Every sweepstakes software company expects compensation when a Business Owner uses their sweepstakes promotional platform. Also, every sweepstakes software company charges an ongoing licensing cost. This payment will be a percentage of the revenue you, the Business Owner, make after paying customers their winnings. Sometimes this number (Gross Revenue minus Customer Winnings Payout) is called the Net Win, thus the Net Win is the amount you have left after all “payouts” to customers. The companies that make Sweepstakes Products want a piece of the Net Win. Even though all Sweepstakes Companies charge a different percentage, those that are more reputable are usually in the low 20’s to high 30’s range.
We have had some of people ask “can’t I just buy the Sweepstakes Product outright and avoid any ongoing payment?” Unfortunately, the answer in all cases is “no”. Sweepstakes platform companies don’t allow this. Although this rubbed us the wrong way as we were learning about the industry, we eventually learned to deal with it as we realized how much money our clients, Distributors and Business Owners, were making in spite of licensing fees. Sweepstakes promotions can be an extremely profitable for nearly any business.
Furthermore, in time it became apparent that these companies make money when the businesses that they supply make money. One would think that this would naturally result in all sweepstakes platform providers being exceptionally good at supporting their products. Although this is surprisingly not always the case, at least the smart companies provide good ongoing support.
Sweepstakes Companies use three different systems to collect. By far the most common is a Billing System (or Invoicing System), which works like this.
I’m the customer and you’re the business owner. I give you $20 to buy a product (usually Internet access time) and you give me the product and “free entries” to play the sweepstakes games. These entries are usually called sweepstakes credits or points. I then walk over to a sweepstakes terminal and play games using the credits. After a while I’ll decide I’m done playing and I want to “redeem” whatever I have left. This is sometimes called cashing out, but technically cashing out is a casino or gambling term so it’s not accurate. I walk back up to you, the business owner, and tell you I’m done. You look at my account and realize that I have won $10, so you give me the cash and I walk out happy. In this scenario I, the customer, walked in, gave you $20, played games for a while, lost $10, and left. You, the business owner, made $10.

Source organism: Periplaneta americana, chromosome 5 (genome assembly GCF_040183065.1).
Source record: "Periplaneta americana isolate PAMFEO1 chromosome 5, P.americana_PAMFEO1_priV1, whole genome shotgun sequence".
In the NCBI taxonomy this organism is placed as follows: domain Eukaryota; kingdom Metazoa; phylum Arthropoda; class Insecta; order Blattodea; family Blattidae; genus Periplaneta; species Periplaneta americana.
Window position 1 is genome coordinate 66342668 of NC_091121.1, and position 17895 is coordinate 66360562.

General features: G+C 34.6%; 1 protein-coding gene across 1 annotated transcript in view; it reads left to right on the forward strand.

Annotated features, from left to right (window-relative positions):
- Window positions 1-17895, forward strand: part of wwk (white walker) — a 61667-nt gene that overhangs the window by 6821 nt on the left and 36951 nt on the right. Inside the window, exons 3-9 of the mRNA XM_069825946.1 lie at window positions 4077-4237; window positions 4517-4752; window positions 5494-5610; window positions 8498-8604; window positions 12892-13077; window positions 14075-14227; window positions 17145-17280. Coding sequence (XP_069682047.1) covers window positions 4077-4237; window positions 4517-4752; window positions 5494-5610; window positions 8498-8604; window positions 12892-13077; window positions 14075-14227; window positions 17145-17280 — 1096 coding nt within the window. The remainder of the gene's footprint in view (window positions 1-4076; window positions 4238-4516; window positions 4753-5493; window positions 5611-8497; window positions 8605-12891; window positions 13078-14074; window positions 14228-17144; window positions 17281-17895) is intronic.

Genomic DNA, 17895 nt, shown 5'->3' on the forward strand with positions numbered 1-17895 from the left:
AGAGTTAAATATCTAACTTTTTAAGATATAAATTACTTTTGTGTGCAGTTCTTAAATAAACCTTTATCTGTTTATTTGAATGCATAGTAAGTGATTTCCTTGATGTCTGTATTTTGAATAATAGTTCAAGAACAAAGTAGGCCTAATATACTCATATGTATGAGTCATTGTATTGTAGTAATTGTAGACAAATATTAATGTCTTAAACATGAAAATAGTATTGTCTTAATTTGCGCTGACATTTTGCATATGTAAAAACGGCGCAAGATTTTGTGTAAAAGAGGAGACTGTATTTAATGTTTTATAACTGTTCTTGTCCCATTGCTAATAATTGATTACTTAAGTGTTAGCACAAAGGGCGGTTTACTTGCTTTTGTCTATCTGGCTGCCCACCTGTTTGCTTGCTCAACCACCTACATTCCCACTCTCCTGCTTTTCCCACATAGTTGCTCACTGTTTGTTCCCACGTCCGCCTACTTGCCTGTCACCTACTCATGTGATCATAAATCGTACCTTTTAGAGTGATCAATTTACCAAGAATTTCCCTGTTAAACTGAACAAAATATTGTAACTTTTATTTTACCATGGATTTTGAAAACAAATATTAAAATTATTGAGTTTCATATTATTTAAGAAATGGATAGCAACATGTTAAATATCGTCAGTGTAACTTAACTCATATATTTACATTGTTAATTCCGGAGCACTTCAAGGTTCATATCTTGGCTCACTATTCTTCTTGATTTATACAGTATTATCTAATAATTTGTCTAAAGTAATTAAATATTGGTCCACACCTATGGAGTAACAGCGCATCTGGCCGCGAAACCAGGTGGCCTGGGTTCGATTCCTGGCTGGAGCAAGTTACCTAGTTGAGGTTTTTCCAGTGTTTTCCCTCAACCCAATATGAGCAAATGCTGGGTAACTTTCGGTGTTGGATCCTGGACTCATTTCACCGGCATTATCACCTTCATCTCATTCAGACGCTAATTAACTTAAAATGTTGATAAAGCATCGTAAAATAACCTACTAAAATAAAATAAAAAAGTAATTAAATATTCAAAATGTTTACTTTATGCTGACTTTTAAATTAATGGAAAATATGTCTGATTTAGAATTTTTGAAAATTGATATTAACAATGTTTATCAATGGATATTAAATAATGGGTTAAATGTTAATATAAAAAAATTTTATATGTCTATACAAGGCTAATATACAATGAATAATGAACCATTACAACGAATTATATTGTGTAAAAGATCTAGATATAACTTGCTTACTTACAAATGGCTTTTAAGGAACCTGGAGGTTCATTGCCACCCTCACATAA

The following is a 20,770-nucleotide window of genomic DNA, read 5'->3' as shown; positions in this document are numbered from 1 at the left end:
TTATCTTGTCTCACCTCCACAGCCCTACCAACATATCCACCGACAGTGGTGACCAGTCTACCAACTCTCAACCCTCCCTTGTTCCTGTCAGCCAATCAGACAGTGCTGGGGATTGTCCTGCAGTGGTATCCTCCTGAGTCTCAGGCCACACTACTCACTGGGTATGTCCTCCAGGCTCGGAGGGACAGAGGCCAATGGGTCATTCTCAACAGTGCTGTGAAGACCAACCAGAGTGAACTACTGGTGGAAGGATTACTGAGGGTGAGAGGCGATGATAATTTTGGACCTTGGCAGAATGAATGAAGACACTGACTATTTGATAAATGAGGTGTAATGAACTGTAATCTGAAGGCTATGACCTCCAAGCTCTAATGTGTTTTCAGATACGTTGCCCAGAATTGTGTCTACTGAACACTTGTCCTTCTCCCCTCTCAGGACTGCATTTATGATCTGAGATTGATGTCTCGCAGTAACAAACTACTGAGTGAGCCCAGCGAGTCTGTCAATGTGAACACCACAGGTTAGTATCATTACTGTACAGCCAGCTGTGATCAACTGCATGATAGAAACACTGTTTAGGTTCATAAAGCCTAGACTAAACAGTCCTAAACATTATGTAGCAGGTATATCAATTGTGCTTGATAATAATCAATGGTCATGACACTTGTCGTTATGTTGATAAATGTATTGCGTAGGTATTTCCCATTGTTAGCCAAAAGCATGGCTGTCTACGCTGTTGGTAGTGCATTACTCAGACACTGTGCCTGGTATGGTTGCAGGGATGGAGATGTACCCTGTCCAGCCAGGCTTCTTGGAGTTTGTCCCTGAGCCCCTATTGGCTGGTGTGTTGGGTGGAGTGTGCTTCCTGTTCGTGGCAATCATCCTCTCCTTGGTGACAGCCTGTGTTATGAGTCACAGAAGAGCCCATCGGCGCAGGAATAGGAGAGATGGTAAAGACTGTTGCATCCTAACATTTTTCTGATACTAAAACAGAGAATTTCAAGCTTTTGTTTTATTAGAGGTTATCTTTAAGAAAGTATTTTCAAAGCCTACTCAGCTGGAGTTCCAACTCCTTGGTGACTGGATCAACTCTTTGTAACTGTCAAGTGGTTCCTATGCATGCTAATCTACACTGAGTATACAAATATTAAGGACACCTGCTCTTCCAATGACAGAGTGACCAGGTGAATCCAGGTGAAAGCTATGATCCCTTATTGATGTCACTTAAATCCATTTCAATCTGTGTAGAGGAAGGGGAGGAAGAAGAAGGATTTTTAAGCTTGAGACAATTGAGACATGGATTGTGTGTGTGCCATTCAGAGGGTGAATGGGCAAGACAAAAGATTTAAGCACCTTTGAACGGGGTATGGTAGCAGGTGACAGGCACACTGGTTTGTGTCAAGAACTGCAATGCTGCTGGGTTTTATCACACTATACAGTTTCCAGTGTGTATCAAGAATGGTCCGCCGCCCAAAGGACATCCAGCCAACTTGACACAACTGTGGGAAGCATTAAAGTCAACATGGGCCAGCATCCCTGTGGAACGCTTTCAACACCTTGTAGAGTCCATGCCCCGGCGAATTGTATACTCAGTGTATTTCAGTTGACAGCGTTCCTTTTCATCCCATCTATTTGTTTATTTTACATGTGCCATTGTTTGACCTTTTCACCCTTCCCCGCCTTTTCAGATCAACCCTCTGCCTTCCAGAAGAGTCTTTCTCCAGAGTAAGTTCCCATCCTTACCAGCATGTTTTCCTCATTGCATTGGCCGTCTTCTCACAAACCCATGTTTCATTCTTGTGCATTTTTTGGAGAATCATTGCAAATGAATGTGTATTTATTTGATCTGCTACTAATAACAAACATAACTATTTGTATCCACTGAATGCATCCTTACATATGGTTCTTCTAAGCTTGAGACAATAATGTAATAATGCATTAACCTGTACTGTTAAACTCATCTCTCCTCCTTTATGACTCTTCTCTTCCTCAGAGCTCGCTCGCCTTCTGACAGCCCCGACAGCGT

Next week you, the business owner, will get a bill from the software company that says “You owe us $3 because we know you made $10 from the customer and you have to pay us 30% of your Net Win”.
A second way to handle billing is a Credit System, which works like this.
I’m the customer and you’re the business owner. I give you $20 to buy the product and you give it to me with 20 “free” credits to reveal by using the sweepstakes games. I then walk over to a sweepstakes terminal to reveal entries by “playing games”. After a while I’ll decide I’m done playing and I want to “redeem” whatever I have left. I return to you, the Business Owner. You look at my account and realize that I have 10 credits left. You take my 10 credits back and give me $10. In this scenario I, the customer, walked in, gave you $20, played games for a while, won $10 back (from the $20 I gave you), and then left. You, the business owner, made $10 and lost 10 credits.
To the customer this feels exactly the same as the invoicing model. To the business owner it is also very similar. However, this entire system is based on credits. Every time a credit is given out a dollar shows up in your cash register. And if a customer redeems credits to get cash, credits are coming back in on 1 for 1 basis; 1 credit for 1 dollar. This relationship between dollars and credits makes this system very simple.
Customers will continue coming to your store purchase products and you will keep giving them “free” credits when they purchase a product (usually Internet time). As customers reveal entries, they will lose credits (sweepstakes entries). Each credit they lose by revealing entries while playing sweepstakes games will result in 1 more dollar in your cash register. As this keeps happening, your pool of credits will diminish. You will need more credits so that you have credits for your customers. At this point you will call your Distributor to buy more credits. You might call next week, or you might call in a month, or it might be tomorrow–but sooner or later you’ll need to purchase more credits. You, the Business Owner, decide when to buy credits and how many you want to purchase. While using a credit-based system you will never receive an invoice or a bill.